A company blamed in the deadly ceiling collapse of a Big Dig tunnel last year has agreed to give the family of the woman killed not only $6 million, but something they really want: answers.
Still, representatives of the widower and children of Milena Del Valle said Tuesday the family needs even more information on the series of events, decisions and failures that ultimately caused 26 tons of concrete ceiling panels to come crashing down on her car in Big Dig tunnel.
The 39-year-old mother of three was crushed on July 10, 2006, as she and her husband drove through an Interstate 90 connector tunnel. Her husband, Angel Del Valle, escaped with minor injuries.
On Monday, a Brewster, N.Y., firm that supplied the epoxy agreed to settle a lawsuit filed last year by Del Valle's family, capping weeks of confidential negotiations, the AP reports.
Big Dig is the unofficial name of the Central Artery/Third Harbor Tunnel Project , a megaproject that rerouted the Central Artery, the chief controlled-access highway through the heart of Boston, Massachusetts, into a 3.5 mile (5.6km) tunnel under the city. The project also included the construction of the Ted Williams Tunnel (extending Interstate 90 to Logan International Airport), the Zakim Bunker Hill Bridge over the Charles River, and the Rose Kennedy Greenway in the space vacated by the previous I-93 elevated roadway.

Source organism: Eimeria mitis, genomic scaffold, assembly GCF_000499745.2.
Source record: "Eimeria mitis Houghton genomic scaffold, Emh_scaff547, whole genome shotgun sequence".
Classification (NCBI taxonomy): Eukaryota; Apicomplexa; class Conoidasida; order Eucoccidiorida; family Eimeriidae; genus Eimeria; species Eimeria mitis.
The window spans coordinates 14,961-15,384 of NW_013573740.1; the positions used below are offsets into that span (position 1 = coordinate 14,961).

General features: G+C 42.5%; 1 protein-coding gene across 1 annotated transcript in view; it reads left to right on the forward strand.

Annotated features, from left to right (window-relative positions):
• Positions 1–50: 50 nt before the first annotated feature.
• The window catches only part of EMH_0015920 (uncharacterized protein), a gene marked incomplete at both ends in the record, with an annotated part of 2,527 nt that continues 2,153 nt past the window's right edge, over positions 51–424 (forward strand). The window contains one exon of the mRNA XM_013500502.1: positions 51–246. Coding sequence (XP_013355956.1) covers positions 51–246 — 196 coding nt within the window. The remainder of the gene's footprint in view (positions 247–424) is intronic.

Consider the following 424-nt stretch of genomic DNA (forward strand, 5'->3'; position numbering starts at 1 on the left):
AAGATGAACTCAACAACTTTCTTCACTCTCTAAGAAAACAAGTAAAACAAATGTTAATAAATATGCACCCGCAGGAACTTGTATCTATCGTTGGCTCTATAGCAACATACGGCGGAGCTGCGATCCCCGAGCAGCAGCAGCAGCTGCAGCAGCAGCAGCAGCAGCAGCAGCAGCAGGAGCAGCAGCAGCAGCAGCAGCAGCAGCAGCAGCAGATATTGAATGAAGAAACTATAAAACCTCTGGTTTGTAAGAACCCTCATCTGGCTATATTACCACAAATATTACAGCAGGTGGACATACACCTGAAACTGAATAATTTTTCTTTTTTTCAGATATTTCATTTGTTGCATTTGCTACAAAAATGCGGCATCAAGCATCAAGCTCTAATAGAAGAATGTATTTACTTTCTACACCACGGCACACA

Initially, the plan was also to include a rail connection between Boston's two major train terminals. The official end date of the project is December 31, 2007, when the partnership between contractor Bechtel/Parsons Brinckerhoff and the Massachusetts Turnpike Authority ends.
A fatal accident raised safety questions and closed part of the project for most of the summer of 2006. On July 10, 2006, a concrete ceiling panel weighing 3 tons (2.7 t) and measuring 20 by 40 ft. (6.1 by 12.2 m) fell on a car traveling on the two-lane ramp connecting northbound I-93 to eastbound I-90 in South Boston, killing Milena Del Valle, who was a passenger, and injuring her husband, Angel Del Valle, who was driving. The collapse also contributed to the death of another person, a heart attack victim who died en route to a hospital when his ambulance was caught in a resulting traffic jam two weeks after the collapse. On September 1, 2006, one eastbound lane of the connector tunnel was re-opened to traffic.
Following extensive inspections and repairs, Interstate 90 east and west bound lanes reopened in early January 2007. The final piece of the road network, a high occupancy vehicle lane connecting Interstate 93 north to the Ted Williams Tunnel, was reopened on June 1, 2007.
On July 10, 2007 after a lengthy investigation, the National Transportation Safety Board found that epoxy glue used to hold the roof in place during construction was not appropriate for long term bonding. This was determined to be the cause of the roof collapse. The Power-Fast Epoxy Adhesive from Powers Fasteners used in the installation was designed for short term loading, such as wind or earthquake loads, not long term loading such as the weight of a panel.